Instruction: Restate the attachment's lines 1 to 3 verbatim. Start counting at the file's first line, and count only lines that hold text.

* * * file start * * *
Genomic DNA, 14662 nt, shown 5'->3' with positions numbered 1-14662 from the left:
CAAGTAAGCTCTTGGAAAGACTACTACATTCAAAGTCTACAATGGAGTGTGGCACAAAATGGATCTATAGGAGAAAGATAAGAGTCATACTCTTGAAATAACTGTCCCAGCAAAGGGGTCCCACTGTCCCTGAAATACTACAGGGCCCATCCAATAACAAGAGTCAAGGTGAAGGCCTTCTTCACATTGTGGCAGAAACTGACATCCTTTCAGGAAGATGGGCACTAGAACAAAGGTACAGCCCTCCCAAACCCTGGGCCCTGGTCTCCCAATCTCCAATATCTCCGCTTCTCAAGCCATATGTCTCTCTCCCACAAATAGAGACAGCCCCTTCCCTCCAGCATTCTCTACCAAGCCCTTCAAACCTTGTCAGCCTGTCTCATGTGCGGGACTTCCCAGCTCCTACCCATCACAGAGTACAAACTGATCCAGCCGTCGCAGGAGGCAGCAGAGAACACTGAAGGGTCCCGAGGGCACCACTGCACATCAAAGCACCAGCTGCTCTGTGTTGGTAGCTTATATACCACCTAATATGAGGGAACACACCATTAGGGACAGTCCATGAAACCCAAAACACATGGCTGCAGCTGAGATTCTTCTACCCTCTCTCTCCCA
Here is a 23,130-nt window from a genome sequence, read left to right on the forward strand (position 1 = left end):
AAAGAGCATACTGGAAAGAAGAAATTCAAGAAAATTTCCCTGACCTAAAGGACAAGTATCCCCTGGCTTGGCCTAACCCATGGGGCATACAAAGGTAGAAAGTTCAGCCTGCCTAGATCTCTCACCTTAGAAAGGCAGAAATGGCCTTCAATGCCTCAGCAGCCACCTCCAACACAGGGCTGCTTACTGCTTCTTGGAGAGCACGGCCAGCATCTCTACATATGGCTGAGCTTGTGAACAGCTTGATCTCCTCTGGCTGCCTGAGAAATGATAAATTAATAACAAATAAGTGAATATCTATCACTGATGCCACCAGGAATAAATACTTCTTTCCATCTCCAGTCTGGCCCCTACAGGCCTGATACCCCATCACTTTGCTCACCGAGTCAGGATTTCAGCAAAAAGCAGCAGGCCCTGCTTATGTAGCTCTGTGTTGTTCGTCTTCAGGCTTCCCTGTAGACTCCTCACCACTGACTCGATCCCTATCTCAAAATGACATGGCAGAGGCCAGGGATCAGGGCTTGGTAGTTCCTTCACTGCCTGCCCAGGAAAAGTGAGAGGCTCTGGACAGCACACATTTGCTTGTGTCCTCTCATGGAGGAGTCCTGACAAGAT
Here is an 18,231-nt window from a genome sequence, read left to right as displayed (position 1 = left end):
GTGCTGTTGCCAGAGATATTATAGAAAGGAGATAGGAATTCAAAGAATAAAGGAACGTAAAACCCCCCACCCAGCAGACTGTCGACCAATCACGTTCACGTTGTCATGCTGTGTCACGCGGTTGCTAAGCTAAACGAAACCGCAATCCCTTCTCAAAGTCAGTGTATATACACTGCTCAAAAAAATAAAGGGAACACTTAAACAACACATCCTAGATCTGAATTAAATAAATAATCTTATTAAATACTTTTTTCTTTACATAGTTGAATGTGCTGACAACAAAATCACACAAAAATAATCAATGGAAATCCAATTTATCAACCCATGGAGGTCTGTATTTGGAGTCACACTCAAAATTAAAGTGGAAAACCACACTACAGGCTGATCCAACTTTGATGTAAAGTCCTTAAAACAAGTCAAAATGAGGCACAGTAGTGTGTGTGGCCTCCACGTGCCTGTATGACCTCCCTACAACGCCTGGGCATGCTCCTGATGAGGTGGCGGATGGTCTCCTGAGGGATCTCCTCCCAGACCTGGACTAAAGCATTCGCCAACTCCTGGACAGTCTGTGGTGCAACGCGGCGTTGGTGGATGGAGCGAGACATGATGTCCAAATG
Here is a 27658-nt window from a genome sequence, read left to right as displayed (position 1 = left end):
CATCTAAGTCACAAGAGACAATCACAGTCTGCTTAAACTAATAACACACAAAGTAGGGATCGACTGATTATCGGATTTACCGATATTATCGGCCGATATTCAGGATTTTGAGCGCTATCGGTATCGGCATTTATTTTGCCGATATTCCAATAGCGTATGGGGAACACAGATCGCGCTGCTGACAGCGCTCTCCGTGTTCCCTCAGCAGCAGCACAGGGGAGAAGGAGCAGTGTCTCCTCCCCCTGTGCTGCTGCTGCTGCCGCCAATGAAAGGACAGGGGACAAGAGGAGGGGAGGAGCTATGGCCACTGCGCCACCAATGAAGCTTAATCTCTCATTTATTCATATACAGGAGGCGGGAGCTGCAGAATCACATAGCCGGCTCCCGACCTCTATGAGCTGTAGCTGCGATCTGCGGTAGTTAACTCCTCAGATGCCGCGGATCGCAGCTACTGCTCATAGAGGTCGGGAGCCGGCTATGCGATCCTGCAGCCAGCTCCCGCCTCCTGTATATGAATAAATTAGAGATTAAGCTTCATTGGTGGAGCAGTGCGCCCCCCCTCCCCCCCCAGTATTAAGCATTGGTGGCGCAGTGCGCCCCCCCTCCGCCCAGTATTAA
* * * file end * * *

Genomic DNA, 14662 nt, shown 5'->3' with positions numbered 1-14662 from the left:
CAAGTAAGCTCTTGGAAAGACTACTACATTCAAAGTCTACAATGGAGTGTGGCACAAAATGGATCTATAGGAGAAAGATAAGAGTCATACTCTTGAAATAACTGTCCCAGCAAAGGGGTCCCACTGTCCCTGAAATACTACAGGGCCCATCCAATAACAAGAGTCAAGGTGAAGGCCTTCTTCACATTGTGGCAGAAACTGACATCCTTTCAGGAAGATGGGCACTAGAACAAAGGTACAGCCCTCCCAAACCCTGGGCCCTGGTCTCCCAATCTCCAATATCTCCGCTTCTCAAGCCATATGTCTCTCTCCCACAAATAGAGACAGCCCCTTCCCTCCAGCATTCTCTACCAAGCCCTTCAAACCTTGTCAGCCTGTCTCATGTGCGGGACTTCCCAGCTCCTACCCATCACAGAGTACAAACTGATCCAGCCGTCGCAGGAGGCAGCAGAGAACACTGAAGGGTCCCGAGGGCACCACTGCACATCAAAGCACCAGCTGCTCTGTGTTGGTAGCTTATATACCACCTAATATGAGGGAACACACCATTAGGGACAGTCCATGAAACCCAAAACACATGGCTGCAGCTGAGATTCTTCTACCCTCTCTCTCCCA
Here is a 23,130-nt window from a genome sequence, read left to right on the forward strand (position 1 = left end):